Day to Day: The house is slowly getting in order after holidays and excessive travel, and I have decided to use Lent to de-clutter and donate. Really, to simplify. Books will be sold, clothes and shoes will be donated, items that don’t serve a purpose in this household will be given away, and ultimately, I’m hoping for three things. A clean home, an easy packing process for the summer, and a more grateful heart. It’s so hard for me to be grateful when I’m overrun by stuff, as I really get caught up in the material, so a good purging is really good for my perspective. As far as life staying at home, I’ve finally gotten back into a habit of some exercise, and it’s making me feel loads better! I downloaded the Ease into 5k app and have been following it while pushing Eliot in the jogging stroller. My mood is improving during the afternoon lull. I’m hoping to train up and run a 5k for a charity sometime before the hot weather hits this summer. I’ve never been a huge runner, but I am finding myself enjoying it because it seems like my exercise is organized when I’m running with a race in mind. When I run for the sake of exercise, I never run for more than a few days… I like the idea of killing two birds with one stone. Getting my exercise, and building up to a race where I can help support a charity! There are so many out there.

Lent 2016: Daniel and I also spent time today figuring out what we want our Lent to be this year, and there really is nothing like having your spouse help you figure out what to take away or add for it. Granted, I practically forced him to tell me what he thought I should do, but still. 🙂 I’ve decided on a few different things in addition to the practical simplifying of the stuff.

  1. I’m giving up Dr. Pepper, because I find myself picking one up after a stressful time with Eliot, instead of confronting my feelings and keeping the peace. It seems like a crutch.
  2. I’m giving up TV for two reasons: I don’t want Eliot growing up with the TV on all the time, and I know I have a serious addiction to Netflix for comfort. Life needs to be a bit more uncomfortable. I also think it would be a great time to really introduce healthier habits and make more time for things like reading and praying.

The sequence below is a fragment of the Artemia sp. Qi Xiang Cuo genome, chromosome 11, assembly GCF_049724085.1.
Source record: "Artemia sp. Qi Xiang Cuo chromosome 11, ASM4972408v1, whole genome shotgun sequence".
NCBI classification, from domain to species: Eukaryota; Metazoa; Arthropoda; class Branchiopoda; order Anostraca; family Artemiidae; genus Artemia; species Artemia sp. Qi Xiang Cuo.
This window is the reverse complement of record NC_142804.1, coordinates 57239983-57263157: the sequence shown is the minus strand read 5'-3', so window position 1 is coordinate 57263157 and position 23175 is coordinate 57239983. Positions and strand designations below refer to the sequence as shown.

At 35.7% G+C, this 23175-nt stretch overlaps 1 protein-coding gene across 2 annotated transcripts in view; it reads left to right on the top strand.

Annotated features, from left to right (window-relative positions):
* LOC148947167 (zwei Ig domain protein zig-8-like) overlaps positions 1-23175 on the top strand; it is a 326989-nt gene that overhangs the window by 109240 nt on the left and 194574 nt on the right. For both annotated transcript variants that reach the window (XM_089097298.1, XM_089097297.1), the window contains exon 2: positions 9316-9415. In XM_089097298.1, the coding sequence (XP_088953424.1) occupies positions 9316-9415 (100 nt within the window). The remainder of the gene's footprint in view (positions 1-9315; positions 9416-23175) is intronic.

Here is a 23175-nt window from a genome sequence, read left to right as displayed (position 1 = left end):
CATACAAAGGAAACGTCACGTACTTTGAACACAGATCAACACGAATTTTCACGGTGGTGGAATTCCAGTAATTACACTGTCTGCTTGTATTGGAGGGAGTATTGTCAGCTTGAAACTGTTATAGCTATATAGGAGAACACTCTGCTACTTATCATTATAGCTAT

3. I’ve also decided to continue working on my daily rosary. So often, I can forget to pray one, or I can shove it off until later when it just doesn’t get prayed. So those are my Lenten observances.

Becoming a Better Reader

Reading: I finished the Rosary book I was reading (check mark on my list!) and I’m more than halfway through Walking with Purpose (my mother’s group book). I started a Mother’s Rule of Life and I’m enjoying it. A lot of my regular reading is getting halted a bit due to reading The No Cry Sleep Solution book, but I’m more than halfway through it as well. I’m actually getting a hang of this reading thing again! Thanks, Jen, for pushing me!

I think that sums up our life right now… I’ve spent a lot of time chatting with friends during my daily life and it’s such an encouragement to have friends who stay at home too and are in the same place in life. It’s not like we have the weight of the world on our shoulders, or that we have the pressures of working, but I think having community even while staying at home is an important support to living the Christian life and to living a mentally healthy life!

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As we are already entering into Eliot’s first Lent, I can’t wait to see what happens next in our family’s little life somewhere in the huge state of Texas.

Thanks for reading our little life update today, and I wish you all the peace of our Lord and Savior.

Hannah

Day 1: No-Cry Sleep Solution Experiment

Disclaimer: Sometimes, on this blog, I like to post just for myself, as though it were a journal, record, or baby book. A lot of bloggers that I know do that as well. If you read this and enjoy seeing some of the inner workings of our family life, great! If not, don’t read these posts because it really is as simple as that! I just want to say this now so as not to have people take this post personally and think that I’m attacking their parenting, faith, or lifestyle. I acknowledge many different ways to parent, and certainly this is not the only one, but this is what we have chosen to do with our family life. We have reasons for doing it this way, just like I know you have reasons. Being human is to be complex, and we all have been given the freedom of choice, so let’s all respect each other, and in the words of my great grandmother; “If you don’t have anything nice to say, don’t say anything at all.” (Let’s amend that statement for bloggers, “if you don’t like what you’re reading, don’t read it.”)